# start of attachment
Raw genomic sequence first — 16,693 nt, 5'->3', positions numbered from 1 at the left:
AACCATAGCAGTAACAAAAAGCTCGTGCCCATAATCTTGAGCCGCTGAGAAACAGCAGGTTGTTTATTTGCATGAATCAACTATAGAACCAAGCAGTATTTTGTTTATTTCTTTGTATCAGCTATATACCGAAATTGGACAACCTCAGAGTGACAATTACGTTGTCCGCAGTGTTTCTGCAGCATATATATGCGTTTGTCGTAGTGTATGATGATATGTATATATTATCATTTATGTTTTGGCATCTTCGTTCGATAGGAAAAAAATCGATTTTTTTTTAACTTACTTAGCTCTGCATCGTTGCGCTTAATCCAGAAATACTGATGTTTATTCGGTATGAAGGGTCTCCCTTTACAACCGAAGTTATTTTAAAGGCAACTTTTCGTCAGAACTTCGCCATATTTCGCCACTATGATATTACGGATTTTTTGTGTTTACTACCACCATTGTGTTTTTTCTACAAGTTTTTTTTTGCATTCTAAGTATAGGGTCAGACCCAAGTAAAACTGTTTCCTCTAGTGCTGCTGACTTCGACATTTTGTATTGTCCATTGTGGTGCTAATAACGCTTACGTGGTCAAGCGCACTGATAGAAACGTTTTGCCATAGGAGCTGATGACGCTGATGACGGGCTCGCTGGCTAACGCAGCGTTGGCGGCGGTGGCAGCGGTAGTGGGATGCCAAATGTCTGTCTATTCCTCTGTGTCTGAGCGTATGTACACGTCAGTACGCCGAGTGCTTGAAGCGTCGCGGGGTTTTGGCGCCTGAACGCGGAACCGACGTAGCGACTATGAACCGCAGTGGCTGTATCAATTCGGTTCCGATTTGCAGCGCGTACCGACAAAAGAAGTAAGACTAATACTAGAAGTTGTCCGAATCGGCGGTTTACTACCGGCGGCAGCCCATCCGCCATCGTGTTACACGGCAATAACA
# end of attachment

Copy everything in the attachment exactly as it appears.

Raw genomic sequence first — 16,693 nt, 5'->3', positions numbered from 1 at the left:
AACCATAGCAGTAACAAAAAGCTCGTGCCCATAATCTTGAGCCGCTGAGAAACAGCAGGTTGTTTATTTGCATGAATCAACTATAGAACCAAGCAGTATTTTGTTTATTTCTTTGTATCAGCTATATACCGAAATTGGACAACCTCAGAGTGACAATTACGTTGTCCGCAGTGTTTCTGCAGCATATATATGCGTTTGTCGTAGTGTATGATGATATGTATATATTATCATTTATGTTTTGGCATCTTCGTTCGATAGGAAAAAAATCGATTTTTTTTTAACTTACTTAGCTCTGCATCGTTGCGCTTAATCCAGAAATACTGATGTTTATTCGGTATGAAGGGTCTCCCTTTACAACCGAAGTTATTTTAAAGGCAACTTTTCGTCAGAACTTCGCCATATTTCGCCACTATGATATTACGGATTTTTTGTGTTTACTACCACCATTGTGTTTTTTCTACAAGTTTTTTTTTGCATTCTAAGTATAGGGTCAGACCCAAGTAAAACTGTTTCCTCTAGTGCTGCTGACTTCGACATTTTGTATTGTCCATTGTGGTGCTAATAACGCTTACGTGGTCAAGCGCACTGATAGAAACGTTTTGCCATAGGAGCTGATGACGCTGATGACGGGCTCGCTGGCTAACGCAGCGTTGGCGGCGGTGGCAGCGGTAGTGGGATGCCAAATGTCTGTCTATTCCTCTGTGTCTGAGCGTATGTACACGTCAGTACGCCGAGTGCTTGAAGCGTCGCGGGGTTTTGGCGCCTGAACGCGGAACCGACGTAGCGACTATGAACCGCAGTGGCTGTATCAATTCGGTTCCGATTTGCAGCGCGTACCGACAAAAGAAGTAAGACTAATACTAGAAGTTGTCCGAATCGGCGGTTTACTACCGGCGGCAGCCCATCCGCCATCGTGTTACACGGCAATAACA